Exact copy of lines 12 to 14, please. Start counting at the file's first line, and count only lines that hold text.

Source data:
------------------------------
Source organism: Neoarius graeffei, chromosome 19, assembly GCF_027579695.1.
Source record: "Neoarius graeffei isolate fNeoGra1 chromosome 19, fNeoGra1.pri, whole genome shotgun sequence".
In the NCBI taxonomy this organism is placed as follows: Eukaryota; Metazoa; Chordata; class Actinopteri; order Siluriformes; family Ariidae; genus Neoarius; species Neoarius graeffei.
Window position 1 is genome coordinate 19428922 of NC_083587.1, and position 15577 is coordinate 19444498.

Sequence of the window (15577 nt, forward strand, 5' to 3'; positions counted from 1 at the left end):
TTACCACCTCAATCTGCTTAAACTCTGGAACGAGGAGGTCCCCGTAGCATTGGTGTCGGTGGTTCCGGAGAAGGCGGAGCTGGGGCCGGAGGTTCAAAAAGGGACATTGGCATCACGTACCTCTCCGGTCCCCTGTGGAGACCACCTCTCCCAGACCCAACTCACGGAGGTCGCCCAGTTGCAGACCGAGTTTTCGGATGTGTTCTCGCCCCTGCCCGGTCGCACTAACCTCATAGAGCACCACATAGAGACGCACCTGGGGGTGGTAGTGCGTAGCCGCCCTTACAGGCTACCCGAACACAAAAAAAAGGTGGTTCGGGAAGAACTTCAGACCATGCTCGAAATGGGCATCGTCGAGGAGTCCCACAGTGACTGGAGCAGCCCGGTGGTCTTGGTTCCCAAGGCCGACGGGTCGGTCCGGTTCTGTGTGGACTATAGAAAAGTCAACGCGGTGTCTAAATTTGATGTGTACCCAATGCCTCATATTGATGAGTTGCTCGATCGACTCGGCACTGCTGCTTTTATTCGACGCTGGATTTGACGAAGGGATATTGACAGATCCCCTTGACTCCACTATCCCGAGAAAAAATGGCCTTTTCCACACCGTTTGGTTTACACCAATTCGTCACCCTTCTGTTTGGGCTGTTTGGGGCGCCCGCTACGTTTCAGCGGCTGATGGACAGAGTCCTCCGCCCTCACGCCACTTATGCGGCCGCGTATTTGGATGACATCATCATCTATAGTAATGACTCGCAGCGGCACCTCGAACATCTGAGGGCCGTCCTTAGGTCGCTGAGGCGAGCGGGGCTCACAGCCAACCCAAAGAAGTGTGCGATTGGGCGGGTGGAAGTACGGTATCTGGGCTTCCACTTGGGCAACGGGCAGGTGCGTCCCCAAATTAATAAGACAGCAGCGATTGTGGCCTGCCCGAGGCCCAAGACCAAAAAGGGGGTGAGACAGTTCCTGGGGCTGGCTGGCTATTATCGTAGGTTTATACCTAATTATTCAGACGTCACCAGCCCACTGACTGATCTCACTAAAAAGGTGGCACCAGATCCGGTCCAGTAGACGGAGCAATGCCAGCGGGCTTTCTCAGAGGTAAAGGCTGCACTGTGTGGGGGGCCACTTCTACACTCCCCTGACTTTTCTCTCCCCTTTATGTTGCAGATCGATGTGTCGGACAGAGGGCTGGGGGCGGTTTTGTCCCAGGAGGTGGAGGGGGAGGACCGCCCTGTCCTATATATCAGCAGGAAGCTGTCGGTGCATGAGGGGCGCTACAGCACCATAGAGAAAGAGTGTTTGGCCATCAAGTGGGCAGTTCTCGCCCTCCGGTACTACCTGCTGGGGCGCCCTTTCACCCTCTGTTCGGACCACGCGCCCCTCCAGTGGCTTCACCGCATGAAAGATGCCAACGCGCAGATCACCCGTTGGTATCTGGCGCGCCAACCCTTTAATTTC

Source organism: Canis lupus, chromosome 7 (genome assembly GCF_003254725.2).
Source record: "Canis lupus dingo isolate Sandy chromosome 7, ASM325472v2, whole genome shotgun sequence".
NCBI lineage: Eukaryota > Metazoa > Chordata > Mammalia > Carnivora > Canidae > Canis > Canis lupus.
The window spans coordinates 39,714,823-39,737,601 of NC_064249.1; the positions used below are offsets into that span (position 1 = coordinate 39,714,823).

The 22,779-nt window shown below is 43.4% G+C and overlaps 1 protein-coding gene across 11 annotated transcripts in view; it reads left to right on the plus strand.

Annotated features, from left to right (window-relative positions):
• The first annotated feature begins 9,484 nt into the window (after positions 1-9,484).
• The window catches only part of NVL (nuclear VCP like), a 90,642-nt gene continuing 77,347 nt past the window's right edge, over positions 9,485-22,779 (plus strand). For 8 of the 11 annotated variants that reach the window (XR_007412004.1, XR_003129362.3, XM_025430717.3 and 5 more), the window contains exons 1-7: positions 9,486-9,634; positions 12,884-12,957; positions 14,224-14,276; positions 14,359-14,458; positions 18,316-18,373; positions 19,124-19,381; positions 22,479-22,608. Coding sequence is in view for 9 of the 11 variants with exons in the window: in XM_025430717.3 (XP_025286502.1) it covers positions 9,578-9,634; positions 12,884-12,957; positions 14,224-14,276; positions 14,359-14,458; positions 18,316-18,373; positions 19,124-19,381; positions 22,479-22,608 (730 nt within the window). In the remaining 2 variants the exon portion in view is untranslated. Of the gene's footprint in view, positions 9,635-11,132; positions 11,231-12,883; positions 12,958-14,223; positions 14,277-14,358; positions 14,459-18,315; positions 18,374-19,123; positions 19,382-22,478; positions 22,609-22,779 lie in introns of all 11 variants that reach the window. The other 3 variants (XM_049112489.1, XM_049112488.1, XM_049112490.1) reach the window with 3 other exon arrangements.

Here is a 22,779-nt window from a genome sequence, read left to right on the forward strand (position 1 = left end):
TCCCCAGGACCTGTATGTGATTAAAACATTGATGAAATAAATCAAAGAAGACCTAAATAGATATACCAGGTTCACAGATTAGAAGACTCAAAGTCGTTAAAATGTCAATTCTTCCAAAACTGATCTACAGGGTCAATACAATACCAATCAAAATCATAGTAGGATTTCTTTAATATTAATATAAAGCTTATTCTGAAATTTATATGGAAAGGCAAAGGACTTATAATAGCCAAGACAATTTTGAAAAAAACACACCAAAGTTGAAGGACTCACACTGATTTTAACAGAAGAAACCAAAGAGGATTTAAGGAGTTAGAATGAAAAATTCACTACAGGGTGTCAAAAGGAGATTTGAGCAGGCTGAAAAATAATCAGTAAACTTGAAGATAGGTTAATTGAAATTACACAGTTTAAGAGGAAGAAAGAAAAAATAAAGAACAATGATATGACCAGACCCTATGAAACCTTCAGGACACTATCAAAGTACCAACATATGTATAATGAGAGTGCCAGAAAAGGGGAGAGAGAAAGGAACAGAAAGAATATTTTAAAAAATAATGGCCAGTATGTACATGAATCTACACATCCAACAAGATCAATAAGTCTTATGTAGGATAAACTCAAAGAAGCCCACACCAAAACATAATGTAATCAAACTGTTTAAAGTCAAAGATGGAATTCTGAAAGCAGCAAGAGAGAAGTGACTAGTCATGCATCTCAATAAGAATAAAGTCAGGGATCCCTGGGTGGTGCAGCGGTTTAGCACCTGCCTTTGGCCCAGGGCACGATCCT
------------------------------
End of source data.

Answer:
Annotated features, from left to right (window-relative positions):
• The first annotated feature begins 9,484 nt into the window (after positions 1-9,484).
• The window catches only part of NVL (nuclear VCP like), a 90,642-nt gene continuing 77,347 nt past the window's right edge, over positions 9,485-22,779 (plus strand). For 8 of the 11 annotated variants that reach the window (XR_007412004.1, XR_003129362.3, XM_025430717.3 and 5 more), the window contains exons 1-7: positions 9,486-9,634; positions 12,884-12,957; positions 14,224-14,276; positions 14,359-14,458; positions 18,316-18,373; positions 19,124-19,381; positions 22,479-22,608. Coding sequence is in view for 9 of the 11 variants with exons in the window: in XM_025430717.3 (XP_025286502.1) it covers positions 9,578-9,634; positions 12,884-12,957; positions 14,224-14,276; positions 14,359-14,458; positions 18,316-18,373; positions 19,124-19,381; positions 22,479-22,608 (730 nt within the window). In the remaining 2 variants the exon portion in view is untranslated. Of the gene's footprint in view, positions 9,635-11,132; positions 11,231-12,883; positions 12,958-14,223; positions 14,277-14,358; positions 14,459-18,315; positions 18,374-19,123; positions 19,382-22,478; positions 22,609-22,779 lie in introns of all 11 variants that reach the window. The other 3 variants (XM_049112489.1, XM_049112488.1, XM_049112490.1) reach the window with 3 other exon arrangements.